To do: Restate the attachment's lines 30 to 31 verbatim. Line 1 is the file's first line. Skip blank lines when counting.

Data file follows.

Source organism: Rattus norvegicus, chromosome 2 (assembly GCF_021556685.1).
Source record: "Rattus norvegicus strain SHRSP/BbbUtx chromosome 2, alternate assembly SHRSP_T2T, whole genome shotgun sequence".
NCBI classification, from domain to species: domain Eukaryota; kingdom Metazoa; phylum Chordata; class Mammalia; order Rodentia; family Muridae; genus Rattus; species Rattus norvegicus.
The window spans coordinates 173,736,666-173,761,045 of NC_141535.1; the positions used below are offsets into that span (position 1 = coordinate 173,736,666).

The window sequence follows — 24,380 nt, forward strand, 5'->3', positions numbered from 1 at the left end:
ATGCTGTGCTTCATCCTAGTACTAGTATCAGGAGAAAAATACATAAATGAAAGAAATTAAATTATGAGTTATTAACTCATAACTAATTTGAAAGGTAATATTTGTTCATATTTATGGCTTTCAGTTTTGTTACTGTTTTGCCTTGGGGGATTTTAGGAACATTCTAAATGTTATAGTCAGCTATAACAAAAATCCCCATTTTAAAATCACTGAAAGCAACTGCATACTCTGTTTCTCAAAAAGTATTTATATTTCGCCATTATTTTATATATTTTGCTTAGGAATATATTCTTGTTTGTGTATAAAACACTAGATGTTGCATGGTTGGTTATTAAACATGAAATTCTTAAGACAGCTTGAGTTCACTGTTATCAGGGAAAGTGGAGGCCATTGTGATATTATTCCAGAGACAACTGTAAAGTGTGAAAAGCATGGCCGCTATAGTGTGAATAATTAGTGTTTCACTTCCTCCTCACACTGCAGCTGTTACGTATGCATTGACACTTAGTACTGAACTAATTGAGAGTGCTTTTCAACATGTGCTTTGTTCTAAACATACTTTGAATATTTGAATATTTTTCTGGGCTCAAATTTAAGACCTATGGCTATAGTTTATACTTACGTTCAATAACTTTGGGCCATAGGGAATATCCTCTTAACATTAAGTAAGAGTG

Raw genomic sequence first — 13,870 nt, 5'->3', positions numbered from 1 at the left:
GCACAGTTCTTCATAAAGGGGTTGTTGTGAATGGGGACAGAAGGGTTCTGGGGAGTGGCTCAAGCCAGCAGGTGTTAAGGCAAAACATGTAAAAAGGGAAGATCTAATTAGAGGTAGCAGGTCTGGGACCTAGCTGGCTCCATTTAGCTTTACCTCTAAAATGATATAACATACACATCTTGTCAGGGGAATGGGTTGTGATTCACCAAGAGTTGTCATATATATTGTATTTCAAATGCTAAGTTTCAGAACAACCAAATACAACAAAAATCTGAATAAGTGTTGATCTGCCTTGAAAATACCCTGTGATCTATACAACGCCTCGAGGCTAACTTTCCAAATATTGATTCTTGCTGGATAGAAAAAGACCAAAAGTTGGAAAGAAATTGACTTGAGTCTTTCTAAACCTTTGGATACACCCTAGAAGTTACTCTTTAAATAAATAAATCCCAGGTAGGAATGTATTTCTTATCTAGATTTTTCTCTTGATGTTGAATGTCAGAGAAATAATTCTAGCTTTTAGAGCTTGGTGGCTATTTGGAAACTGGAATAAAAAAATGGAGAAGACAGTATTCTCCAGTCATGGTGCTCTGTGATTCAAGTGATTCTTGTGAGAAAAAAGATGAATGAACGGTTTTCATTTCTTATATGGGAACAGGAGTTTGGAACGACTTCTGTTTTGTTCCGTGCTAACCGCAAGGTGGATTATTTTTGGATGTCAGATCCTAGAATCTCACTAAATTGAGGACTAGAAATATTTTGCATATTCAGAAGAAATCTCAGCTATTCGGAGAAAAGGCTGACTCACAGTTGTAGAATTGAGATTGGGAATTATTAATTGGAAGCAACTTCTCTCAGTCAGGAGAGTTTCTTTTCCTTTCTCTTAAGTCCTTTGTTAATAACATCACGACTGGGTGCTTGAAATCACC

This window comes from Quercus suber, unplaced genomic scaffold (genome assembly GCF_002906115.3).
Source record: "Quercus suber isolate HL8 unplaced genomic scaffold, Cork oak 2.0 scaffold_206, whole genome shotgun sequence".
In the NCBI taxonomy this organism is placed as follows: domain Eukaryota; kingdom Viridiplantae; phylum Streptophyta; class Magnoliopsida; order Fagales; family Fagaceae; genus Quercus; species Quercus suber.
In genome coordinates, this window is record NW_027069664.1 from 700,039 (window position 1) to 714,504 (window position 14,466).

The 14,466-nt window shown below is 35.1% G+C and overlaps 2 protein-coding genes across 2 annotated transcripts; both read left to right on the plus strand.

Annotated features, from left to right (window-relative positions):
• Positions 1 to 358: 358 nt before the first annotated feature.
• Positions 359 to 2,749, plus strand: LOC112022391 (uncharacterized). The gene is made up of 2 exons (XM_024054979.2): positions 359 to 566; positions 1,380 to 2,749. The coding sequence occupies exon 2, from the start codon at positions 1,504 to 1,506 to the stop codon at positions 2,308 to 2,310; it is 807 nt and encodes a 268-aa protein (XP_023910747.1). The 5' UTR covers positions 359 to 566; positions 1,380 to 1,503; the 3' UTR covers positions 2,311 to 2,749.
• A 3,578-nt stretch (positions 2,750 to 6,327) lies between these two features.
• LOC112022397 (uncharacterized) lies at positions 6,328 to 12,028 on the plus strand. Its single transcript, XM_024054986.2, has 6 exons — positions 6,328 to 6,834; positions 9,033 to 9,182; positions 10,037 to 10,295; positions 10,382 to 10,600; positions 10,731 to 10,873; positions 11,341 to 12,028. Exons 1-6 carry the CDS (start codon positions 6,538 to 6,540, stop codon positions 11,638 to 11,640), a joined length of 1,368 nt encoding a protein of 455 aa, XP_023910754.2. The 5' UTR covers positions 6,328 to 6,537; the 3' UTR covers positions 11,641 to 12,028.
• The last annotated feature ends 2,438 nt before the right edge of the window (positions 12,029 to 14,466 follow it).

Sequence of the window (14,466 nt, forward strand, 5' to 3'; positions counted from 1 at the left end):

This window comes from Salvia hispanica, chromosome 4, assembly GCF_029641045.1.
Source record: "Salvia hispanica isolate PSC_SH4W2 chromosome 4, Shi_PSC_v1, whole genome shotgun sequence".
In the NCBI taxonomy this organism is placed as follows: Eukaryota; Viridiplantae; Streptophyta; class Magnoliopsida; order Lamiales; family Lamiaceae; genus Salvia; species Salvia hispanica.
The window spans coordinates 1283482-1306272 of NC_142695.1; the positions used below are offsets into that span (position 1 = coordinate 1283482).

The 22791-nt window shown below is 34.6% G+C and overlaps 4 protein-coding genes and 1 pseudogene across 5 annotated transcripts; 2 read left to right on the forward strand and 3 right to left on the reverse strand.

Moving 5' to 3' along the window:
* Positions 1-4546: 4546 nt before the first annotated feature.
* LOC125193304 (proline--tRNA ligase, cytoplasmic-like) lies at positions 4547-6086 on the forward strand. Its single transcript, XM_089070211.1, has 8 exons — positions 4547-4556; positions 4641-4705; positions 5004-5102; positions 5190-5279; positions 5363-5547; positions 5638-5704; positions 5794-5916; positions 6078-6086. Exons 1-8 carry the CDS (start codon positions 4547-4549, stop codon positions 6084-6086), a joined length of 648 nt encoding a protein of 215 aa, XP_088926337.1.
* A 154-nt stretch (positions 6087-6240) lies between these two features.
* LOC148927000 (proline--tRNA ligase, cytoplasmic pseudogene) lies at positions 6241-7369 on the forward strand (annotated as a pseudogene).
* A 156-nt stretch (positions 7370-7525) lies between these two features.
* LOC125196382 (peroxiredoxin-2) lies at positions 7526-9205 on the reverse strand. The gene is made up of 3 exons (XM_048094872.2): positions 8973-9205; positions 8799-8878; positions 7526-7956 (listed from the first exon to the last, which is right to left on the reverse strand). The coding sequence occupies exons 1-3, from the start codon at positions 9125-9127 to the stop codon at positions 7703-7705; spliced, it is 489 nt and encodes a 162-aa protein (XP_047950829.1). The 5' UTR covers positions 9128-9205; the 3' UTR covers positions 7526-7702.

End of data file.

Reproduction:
* LOC148927000 (proline--tRNA ligase, cytoplasmic pseudogene) lies at positions 6241-7369 on the forward strand (annotated as a pseudogene).
* A 156-nt stretch (positions 7370-7525) lies between these two features.